A spiritual climb to the top
13 March, 2022 2nd Sunday Lent, Year C
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Mountains play an important role in the bible; often presented as sites of transcendent spiritual experiences and encounters with God. Abraham shows his willingness to sacrifice Isaac and then encounters God on a mountain (Gen 22:1-14).
God appears to Moses and speaks from the burning bush on “Horeb, the mountain of God” (Ex 3:1-2); and he encounters Elijah on the same site (1 Kings 19:8-18). Most impressive of all is the experience of the Israelites at Mount Sinai (Ex 19), in which Moses ascends in a cloud to meet God.
A similar story emerges from the Christian Scriptures, where Jesus often retreats to mountains to be alone (Jn 6:15), to pray (Mt 14:23; Lk 6:12) and to teach his listeners (Mt 5:1; Mk 3:13). It was on a mountain that Jesus refuted Satan’s temptation (Mt 4:8; Lk 4:5). And in today’s gospel, Jesus ascends a mountain, is transfigured and meets Moses and Elijah (Lk 9:28-36).
In Luke’s gospel, the story of the Transfiguration of Jesus signals the start of Jesus’ final journey from Galilee to his Passion in Jerusalem (Lk 9:51-19:44). At the end of the journey, Jesus climbs the Mount of Olives and makes preparation for his triumphal entry into Jerusalem and his final clash with the authorities on the Temple mount.
What is interesting about this travel narrative in Luke is that it takes place in the “in between” times, wedged between Jesus’ ministry on the “holy mountains” of Galilee and Jerusalem. Down on the plains and in the valleys, Jesus and his disciples are in unfamiliar territory. They are separated from their synagogues in the Galilean hillsides and still distant from their national shrine on Mount Zion.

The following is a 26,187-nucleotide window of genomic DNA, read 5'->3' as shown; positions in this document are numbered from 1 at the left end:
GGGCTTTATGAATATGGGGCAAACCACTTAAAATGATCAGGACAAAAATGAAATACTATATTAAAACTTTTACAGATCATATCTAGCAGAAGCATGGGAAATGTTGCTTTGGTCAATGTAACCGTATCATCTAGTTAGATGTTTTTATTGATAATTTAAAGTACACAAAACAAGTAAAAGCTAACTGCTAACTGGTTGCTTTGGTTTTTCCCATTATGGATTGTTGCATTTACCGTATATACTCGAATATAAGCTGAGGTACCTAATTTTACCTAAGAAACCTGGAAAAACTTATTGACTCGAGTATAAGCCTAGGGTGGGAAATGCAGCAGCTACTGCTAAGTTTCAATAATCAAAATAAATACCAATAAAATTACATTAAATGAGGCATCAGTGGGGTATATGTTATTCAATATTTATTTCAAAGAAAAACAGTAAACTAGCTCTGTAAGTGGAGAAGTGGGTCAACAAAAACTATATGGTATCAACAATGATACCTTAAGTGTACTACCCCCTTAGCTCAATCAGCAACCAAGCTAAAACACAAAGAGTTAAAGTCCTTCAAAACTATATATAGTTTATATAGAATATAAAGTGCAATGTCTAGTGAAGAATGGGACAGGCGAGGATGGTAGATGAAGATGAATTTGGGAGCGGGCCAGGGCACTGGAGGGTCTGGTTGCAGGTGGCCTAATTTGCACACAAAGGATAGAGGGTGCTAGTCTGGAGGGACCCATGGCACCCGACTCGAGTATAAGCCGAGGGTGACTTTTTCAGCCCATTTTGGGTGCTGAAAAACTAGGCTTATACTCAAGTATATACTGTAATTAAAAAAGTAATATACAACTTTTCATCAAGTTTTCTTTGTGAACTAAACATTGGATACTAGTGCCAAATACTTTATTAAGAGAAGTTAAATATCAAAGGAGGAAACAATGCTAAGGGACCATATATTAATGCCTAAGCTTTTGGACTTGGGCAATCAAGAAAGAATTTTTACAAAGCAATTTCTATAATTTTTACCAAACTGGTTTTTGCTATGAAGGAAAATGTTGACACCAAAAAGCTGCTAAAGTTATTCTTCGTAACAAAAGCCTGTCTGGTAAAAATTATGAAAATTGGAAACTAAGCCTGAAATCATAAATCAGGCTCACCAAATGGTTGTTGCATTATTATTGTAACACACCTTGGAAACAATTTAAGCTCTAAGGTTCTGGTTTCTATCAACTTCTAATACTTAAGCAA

Along the way to Jerusalem, Jesus’ disciples are confronted by Samaritans and people who live on the margins of Jewish society, lepers, disabled beggars, tax collectors and Gentiles. Jesus welcomes, teaches and heals all whom they encounter as they pass by.
Writing for his community, Luke distinguishes between mountain-top experiences where they may encounter the divine in prayer and worship (Lk 9:28), and the lived experience of faith amidst the diversity and vagaries of their wider human society.
The spiritual writer, Eugene Peterson, sees these passages in Luke as analogous to the life of the Christian “between Sundays.” “Samaria,” Petersen writes “is the country between Galilee and Jerusalem in which we spend most of our time.” It is a place where we need to talk a language that we wouldn’t use in church; but which, nevertheless, must be informed and inspired by our retreat to the mountain on Sundays.
This line of thought reminds us of Vatican II where the Sunday Eucharist is described as the source and summit of the Christian life. This Lent, let us take time to reflect more deeply on our mountain top encounters with Jesus in the Eucharist; reflecting on how these experiences can continue to breathe new life into our encounters with the people who share our everyday lives in the “in between” times.
Ian J Elmer
© Majellan Media 2022
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